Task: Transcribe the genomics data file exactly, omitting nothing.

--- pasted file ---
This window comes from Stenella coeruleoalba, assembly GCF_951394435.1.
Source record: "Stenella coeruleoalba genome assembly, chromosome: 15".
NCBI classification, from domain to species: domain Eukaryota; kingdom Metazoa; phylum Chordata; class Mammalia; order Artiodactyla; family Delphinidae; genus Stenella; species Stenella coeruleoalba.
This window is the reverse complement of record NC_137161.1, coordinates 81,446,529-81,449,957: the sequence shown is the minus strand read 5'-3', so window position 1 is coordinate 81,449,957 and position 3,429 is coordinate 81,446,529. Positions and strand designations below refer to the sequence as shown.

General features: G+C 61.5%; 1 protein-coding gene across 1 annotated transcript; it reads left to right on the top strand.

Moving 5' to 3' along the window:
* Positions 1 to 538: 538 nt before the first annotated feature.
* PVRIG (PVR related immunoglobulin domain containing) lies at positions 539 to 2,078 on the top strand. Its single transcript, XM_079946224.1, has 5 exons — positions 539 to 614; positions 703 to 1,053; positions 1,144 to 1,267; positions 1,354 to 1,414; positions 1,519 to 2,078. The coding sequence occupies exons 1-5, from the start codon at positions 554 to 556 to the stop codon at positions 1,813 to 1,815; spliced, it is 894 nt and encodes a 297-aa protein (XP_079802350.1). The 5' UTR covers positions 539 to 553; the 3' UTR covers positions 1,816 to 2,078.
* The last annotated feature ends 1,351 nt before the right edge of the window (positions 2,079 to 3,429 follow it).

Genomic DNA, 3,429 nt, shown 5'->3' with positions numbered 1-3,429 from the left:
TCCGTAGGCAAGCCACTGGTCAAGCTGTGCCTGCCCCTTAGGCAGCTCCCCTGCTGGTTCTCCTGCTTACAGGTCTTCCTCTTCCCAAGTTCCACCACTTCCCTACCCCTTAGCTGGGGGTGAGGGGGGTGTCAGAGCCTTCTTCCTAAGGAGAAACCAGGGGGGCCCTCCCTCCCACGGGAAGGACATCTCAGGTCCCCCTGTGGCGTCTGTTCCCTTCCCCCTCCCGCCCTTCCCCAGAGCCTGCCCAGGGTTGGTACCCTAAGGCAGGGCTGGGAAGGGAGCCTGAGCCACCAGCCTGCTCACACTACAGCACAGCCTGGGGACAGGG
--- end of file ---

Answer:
This window comes from Stenella coeruleoalba, assembly GCF_951394435.1.
Source record: "Stenella coeruleoalba genome assembly, chromosome: 15".
NCBI classification, from domain to species: domain Eukaryota; kingdom Metazoa; phylum Chordata; class Mammalia; order Artiodactyla; family Delphinidae; genus Stenella; species Stenella coeruleoalba.
This window is the reverse complement of record NC_137161.1, coordinates 81,446,529-81,449,957: the sequence shown is the minus strand read 5'-3', so window position 1 is coordinate 81,449,957 and position 3,429 is coordinate 81,446,529. Positions and strand designations below refer to the sequence as shown.

General features: G+C 61.5%; 1 protein-coding gene across 1 annotated transcript; it reads left to right on the top strand.

Moving 5' to 3' along the window:
* Positions 1 to 538: 538 nt before the first annotated feature.
* PVRIG (PVR related immunoglobulin domain containing) lies at positions 539 to 2,078 on the top strand. Its single transcript, XM_079946224.1, has 5 exons — positions 539 to 614; positions 703 to 1,053; positions 1,144 to 1,267; positions 1,354 to 1,414; positions 1,519 to 2,078. The coding sequence occupies exons 1-5, from the start codon at positions 554 to 556 to the stop codon at positions 1,813 to 1,815; spliced, it is 894 nt and encodes a 297-aa protein (XP_079802350.1). The 5' UTR covers positions 539 to 553; the 3' UTR covers positions 1,816 to 2,078.
* The last annotated feature ends 1,351 nt before the right edge of the window (positions 2,079 to 3,429 follow it).

Genomic DNA, 3,429 nt, shown 5'->3' with positions numbered 1-3,429 from the left:
TCCGTAGGCAAGCCACTGGTCAAGCTGTGCCTGCCCCTTAGGCAGCTCCCCTGCTGGTTCTCCTGCTTACAGGTCTTCCTCTTCCCAAGTTCCACCACTTCCCTACCCCTTAGCTGGGGGTGAGGGGGGTGTCAGAGCCTTCTTCCTAAGGAGAAACCAGGGGGGCCCTCCCTCCCACGGGAAGGACATCTCAGGTCCCCCTGTGGCGTCTGTTCCCTTCCCCCTCCCGCCCTTCCCCAGAGCCTGCCCAGGGTTGGTACCCTAAGGCAGGGCTGGGAAGGGAGCCTGAGCCACCAGCCTGCTCACACTACAGCACAGCCTGGGGACAGGG